Structure of Nucleic Acids
The Building Blocks of Nucleic Acids
This guide will focus on the "central dogma" of molecular biology. We will review the processes responsible for replicating the nucleic acid DNA, transcribing DNA into RNA, and translating an RNA sequence into a functional protein. Knowledge of these topics is critical before a more complex understanding of advanced molecular biology topics is possible. Just as importantly, knowledge of these topics is fundamental to understanding what inside our bodies allowed us to grow as humans and why our growth is different from that of other organisms.
DNA is the nucleic acid that is responsible for "programming" many or our traits. As the material that composes our genes, DNA has become one of the most fundamental molecules in molecular biology. In Molecular Genetics, we will address some fundamentally important questions. We will learn how DNA, our genetic material, is copied and passed on from generation to generation. We will also address the issue of how the genetic information encoded into a DNA sequence is used in organisms to express certain proteins, the major constituents of cells. In addressing these major questions, we will also see how these processes are not perfect and look at how organisms protect against mutations that could potentially kill cells.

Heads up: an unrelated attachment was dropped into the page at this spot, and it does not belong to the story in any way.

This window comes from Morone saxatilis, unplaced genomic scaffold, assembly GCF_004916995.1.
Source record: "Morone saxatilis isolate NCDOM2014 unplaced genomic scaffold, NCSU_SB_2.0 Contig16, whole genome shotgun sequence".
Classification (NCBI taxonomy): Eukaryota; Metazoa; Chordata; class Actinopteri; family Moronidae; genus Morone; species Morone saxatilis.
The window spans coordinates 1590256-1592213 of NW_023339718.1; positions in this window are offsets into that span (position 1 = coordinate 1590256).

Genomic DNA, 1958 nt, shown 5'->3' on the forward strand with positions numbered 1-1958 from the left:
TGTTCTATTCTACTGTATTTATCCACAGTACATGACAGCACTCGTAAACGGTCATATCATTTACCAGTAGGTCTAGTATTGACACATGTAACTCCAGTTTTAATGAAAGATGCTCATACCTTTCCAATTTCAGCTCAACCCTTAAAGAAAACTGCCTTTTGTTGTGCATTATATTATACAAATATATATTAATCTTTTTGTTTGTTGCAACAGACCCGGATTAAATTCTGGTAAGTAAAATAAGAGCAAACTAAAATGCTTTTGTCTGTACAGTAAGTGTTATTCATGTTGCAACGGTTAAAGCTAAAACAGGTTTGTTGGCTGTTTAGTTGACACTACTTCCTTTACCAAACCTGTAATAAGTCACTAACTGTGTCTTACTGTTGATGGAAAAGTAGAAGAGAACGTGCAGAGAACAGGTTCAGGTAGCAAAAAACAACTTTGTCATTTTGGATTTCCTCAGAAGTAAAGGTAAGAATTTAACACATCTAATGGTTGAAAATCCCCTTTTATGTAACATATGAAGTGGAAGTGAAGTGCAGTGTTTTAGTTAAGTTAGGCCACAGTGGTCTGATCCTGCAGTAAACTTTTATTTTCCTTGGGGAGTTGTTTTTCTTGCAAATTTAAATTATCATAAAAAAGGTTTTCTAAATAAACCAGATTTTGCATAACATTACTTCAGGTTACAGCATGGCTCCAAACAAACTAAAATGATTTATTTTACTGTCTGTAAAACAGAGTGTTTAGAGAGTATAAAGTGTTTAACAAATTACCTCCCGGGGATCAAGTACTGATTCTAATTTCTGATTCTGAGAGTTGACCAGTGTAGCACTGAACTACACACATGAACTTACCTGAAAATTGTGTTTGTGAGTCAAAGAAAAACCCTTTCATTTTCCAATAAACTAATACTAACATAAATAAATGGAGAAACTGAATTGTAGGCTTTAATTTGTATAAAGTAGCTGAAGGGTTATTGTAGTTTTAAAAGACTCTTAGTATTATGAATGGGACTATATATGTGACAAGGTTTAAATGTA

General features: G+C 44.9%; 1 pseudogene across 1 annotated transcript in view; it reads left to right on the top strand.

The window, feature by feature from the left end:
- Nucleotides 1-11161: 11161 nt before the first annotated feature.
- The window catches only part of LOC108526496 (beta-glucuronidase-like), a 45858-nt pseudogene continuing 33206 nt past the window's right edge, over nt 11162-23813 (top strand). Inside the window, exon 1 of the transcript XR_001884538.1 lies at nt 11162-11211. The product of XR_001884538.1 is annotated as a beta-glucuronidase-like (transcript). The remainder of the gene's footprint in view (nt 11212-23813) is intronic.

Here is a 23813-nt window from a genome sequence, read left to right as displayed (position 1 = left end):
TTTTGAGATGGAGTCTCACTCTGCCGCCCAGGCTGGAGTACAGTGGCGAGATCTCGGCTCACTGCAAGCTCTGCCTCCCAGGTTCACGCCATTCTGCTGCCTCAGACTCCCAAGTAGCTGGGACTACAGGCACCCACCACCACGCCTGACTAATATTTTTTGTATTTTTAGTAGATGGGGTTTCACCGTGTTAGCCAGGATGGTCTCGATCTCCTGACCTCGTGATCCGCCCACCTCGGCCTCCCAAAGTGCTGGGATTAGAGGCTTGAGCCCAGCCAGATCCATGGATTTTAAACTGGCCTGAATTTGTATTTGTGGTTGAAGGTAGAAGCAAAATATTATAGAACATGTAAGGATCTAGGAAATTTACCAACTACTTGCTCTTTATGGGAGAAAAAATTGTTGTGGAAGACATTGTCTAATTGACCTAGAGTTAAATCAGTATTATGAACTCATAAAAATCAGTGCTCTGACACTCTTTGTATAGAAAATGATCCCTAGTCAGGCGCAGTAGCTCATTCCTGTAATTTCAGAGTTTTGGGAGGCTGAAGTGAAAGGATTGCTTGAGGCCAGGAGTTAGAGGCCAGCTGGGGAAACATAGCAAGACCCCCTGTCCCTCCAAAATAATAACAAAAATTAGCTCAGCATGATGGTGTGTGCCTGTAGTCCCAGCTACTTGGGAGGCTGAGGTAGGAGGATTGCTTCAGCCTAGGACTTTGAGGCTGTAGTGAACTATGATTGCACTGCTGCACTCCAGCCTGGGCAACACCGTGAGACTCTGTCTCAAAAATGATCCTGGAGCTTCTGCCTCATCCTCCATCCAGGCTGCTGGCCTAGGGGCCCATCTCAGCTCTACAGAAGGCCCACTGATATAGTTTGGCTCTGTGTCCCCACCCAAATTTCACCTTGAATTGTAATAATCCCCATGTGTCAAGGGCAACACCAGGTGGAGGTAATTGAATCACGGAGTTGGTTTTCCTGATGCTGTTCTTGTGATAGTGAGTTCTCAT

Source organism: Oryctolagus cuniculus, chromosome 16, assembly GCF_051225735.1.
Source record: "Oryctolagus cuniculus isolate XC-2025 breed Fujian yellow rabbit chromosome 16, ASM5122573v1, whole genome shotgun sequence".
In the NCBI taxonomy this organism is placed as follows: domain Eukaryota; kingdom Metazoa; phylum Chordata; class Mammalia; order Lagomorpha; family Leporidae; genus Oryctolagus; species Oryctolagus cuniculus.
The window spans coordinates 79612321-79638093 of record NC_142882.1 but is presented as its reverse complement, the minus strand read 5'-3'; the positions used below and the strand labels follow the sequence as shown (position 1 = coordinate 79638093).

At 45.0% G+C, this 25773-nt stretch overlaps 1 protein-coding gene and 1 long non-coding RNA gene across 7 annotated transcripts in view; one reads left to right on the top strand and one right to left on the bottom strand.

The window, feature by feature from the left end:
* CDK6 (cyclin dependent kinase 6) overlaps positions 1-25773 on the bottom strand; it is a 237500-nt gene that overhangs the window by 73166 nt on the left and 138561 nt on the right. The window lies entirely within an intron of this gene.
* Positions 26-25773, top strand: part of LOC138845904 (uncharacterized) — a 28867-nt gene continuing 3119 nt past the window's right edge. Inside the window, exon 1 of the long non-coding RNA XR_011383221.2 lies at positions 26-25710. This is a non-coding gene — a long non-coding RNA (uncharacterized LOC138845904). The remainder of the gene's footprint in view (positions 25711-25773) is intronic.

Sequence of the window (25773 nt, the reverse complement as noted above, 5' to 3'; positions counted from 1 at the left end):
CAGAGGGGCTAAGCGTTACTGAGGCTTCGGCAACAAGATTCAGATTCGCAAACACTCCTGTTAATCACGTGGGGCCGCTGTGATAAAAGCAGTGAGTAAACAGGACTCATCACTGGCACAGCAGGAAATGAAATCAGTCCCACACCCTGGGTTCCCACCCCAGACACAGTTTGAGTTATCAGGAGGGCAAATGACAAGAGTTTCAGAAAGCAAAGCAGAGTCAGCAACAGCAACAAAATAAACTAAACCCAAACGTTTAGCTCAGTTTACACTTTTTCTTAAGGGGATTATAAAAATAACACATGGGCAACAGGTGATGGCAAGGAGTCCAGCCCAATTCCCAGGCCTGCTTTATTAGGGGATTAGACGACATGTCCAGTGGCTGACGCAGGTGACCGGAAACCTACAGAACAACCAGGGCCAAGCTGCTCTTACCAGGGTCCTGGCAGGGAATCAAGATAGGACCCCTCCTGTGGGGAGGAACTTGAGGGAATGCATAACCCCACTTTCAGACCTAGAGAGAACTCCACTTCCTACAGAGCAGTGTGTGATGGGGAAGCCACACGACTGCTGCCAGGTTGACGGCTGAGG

In this topic section, Structure of Nucleic Acids, we will begin our discussion at a more elementary level, investigating the structure of the nucleic acids DNA and RNA. As DNA and RNA are the major molecules of molecular biology, understanding their structure is critical to understanding the mechanisms of gene replication and protein synthesis. The structural elements of each of these molecules play key roles in their performance of the various processes of the central dogma.